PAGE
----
TP: It differs from project to project. North By Northwest has taken about 5 years to get off the ground, working with Warner Bros, the rights holder, and dealing with the various estates to get the right to do it in the first place. But we also discovered that a lot of Herrmann’s score, because the film was originally mixed in mono, appears on the dialogue track. When we perform scores live, we have to remove the actual music soundtrack so that we replace it with the live musicians playing it instead. With modern films this is relatively easy because the music is on its own, separate track; so we can simply remove it without losing anything else (like sound effects and dialogue). But with earlier films (NBNW is 1959), this isn’t always the case. So, we have an amazing company in Los Angeles, Audionamix, who is, as we speak, digitally removing all the music on the soundtrack. It’s an incredible process and I don’t pretend to understand how they do it. They also removed the orchestra from the soundtrack to West Side Story so it could be performed live, but with the singing on the film completely intact - amazing. 

Herrmann’s music in NBNW, though, needs very little editing. There’s quite a bit of music that he recorded that wasn’t used in the finished film and there are quite a lot of cuts in the cues that are in the film. But nothing complicated. 
That’s in complete contrast to my most recent production, Independence Day Live, which was premiered at the Royal Albert Hall last week. That score took 9 months to reconstruct! David Arnold, the composer of the score, wrote and recorded the 2 hours of music in LA 20 years ago. So everything we had was handwritten by David’s orchestrator, Nicholas Dodd. And, once the score had been recorded, it was then often hacked to pieces by the editor, as the film was re-edited or the director made different choices about which bits of music to use where. So when we came to do Independence Day Live, we had to work ‘backwards’: we had all the original scores and the final movie soundtrack and had to make them the same, so that when we performed it live it would all work in synch. It was a huge, very complicated job and I asked a friend of mine, Tristan Jakob-Hoff, to do it - he reconstructed the score and put it into Sibelius, then the copyists produced all the scores and orchestral parts.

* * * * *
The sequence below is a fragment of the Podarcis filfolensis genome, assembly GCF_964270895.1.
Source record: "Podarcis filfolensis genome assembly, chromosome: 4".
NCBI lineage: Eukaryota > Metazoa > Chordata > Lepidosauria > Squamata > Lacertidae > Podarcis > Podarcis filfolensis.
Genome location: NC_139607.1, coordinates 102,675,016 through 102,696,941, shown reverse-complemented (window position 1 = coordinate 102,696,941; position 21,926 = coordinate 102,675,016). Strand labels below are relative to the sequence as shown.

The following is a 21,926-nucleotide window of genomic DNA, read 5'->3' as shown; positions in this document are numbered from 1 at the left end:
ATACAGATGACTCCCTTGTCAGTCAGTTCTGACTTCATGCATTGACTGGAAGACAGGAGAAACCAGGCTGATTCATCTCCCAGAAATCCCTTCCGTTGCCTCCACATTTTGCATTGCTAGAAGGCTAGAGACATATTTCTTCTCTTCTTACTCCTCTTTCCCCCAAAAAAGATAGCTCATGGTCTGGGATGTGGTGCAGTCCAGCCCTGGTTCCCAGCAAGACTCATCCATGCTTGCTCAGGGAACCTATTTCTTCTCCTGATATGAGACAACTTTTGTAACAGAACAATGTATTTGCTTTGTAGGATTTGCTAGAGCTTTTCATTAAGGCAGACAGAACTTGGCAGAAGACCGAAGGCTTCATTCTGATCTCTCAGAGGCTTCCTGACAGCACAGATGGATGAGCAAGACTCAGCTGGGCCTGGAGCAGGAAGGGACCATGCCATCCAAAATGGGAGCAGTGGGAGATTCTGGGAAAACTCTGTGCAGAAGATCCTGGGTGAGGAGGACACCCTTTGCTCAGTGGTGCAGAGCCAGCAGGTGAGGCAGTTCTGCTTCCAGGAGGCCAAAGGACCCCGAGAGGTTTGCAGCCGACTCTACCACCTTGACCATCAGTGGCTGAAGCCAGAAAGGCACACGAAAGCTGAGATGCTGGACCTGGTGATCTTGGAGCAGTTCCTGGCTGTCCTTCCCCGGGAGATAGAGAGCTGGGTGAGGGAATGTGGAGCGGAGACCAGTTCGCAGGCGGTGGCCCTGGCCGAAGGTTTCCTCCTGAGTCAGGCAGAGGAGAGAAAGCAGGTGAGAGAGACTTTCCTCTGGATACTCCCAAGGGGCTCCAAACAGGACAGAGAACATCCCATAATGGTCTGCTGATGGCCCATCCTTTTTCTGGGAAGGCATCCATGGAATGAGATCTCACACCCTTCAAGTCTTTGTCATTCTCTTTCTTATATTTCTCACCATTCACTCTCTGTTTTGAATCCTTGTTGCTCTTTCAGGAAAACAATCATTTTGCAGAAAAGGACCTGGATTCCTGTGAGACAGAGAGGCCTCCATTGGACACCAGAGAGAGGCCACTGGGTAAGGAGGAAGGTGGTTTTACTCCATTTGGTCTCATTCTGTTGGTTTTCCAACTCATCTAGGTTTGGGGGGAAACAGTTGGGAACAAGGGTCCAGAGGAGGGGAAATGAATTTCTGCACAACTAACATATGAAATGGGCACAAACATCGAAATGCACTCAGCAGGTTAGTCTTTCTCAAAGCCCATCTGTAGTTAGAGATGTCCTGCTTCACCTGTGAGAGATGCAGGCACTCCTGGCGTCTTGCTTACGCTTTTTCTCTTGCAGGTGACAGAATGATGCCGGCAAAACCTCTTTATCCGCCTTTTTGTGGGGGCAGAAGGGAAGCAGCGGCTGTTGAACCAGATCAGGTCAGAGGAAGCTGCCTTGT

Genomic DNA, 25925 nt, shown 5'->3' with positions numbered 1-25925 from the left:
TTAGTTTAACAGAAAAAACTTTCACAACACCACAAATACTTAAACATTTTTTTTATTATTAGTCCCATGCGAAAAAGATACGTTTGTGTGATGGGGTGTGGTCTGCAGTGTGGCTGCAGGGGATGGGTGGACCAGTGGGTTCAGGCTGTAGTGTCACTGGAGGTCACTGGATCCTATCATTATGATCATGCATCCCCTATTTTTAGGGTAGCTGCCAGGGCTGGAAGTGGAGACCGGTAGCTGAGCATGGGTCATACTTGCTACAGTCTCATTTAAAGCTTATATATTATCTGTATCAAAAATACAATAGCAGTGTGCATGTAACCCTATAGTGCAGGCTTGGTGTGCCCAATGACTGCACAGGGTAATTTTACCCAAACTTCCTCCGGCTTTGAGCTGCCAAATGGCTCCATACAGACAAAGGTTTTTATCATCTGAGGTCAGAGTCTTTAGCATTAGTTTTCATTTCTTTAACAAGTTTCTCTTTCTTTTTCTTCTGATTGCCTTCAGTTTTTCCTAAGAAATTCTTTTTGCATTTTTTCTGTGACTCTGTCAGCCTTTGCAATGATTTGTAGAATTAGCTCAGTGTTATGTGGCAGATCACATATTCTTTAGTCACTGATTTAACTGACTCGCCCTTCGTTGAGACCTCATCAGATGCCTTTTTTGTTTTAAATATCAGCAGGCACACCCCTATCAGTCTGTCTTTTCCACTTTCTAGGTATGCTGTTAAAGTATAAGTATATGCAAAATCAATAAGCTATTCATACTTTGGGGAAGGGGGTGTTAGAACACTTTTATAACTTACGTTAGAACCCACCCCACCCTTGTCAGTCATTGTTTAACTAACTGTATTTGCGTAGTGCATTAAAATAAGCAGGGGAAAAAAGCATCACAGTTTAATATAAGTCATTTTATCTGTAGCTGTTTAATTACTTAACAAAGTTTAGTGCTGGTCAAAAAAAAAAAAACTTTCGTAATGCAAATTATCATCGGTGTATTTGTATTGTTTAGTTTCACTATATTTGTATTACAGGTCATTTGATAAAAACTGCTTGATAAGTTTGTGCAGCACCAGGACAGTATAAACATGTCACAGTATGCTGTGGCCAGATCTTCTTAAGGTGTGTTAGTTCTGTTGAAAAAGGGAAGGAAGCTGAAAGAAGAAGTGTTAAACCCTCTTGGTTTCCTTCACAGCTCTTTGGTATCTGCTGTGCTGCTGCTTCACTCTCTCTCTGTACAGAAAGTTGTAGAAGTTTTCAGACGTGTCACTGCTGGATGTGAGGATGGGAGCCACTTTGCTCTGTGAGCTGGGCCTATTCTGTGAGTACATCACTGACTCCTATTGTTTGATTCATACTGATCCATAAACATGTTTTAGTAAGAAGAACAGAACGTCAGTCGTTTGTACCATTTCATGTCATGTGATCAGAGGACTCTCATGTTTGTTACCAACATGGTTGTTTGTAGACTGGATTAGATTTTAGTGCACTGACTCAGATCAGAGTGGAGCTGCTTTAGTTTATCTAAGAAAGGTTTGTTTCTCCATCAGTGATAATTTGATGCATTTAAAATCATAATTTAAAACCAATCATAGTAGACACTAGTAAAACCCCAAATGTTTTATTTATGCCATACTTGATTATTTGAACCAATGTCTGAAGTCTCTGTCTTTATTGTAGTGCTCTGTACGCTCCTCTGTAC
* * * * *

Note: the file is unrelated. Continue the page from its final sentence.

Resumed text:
The other important element is the conductor and how he/she synchronises all the music with the film: the score must fit the film exactly. This means creating a version of the film that only the conductor can see (on a screen in front of them on stage), which has all sorts of things on the screen: timecode, which is locked exactly to the version that the audience is watching; a visual click, which is a counter showing bar numbers and beats in that bar, so the conductor can always be in time; and various visual aids that also mean the conductor can ‘hit marks’ in the film (for example, when a door slams and the music also plays a big beat at exactly the same time). 

Most of these projects take about a year to put together and I spend a lot of time working with the studios, not just on the legal contractual stuff (and there’s a lot of that!) but also preparing the film itself and making sure it looks as good as it can. We almost always use computer files these days and play the films out via laptop. Amazing really. 

JD: Bernard Herrmann is one of the all-time greats as far as I'm concerned. Please tell us something about him and why you feel North by North West is a prime candidate for this treatment? Might this showing help to cast new light on his music?
TP: Herrmann is one of the greatest voices in film music, no doubt about that. And the films he did with Hitchcock are surely the best work of both men. Herrmann is very well represented in film music performance and orchestras have been playing his scores for years: you’ll often hear the Vertigo overture, the Psycho suite and the North By Northwest overture in concert. And there are full versions of Vertigo and Psycho as live film performances which have been done all over the world.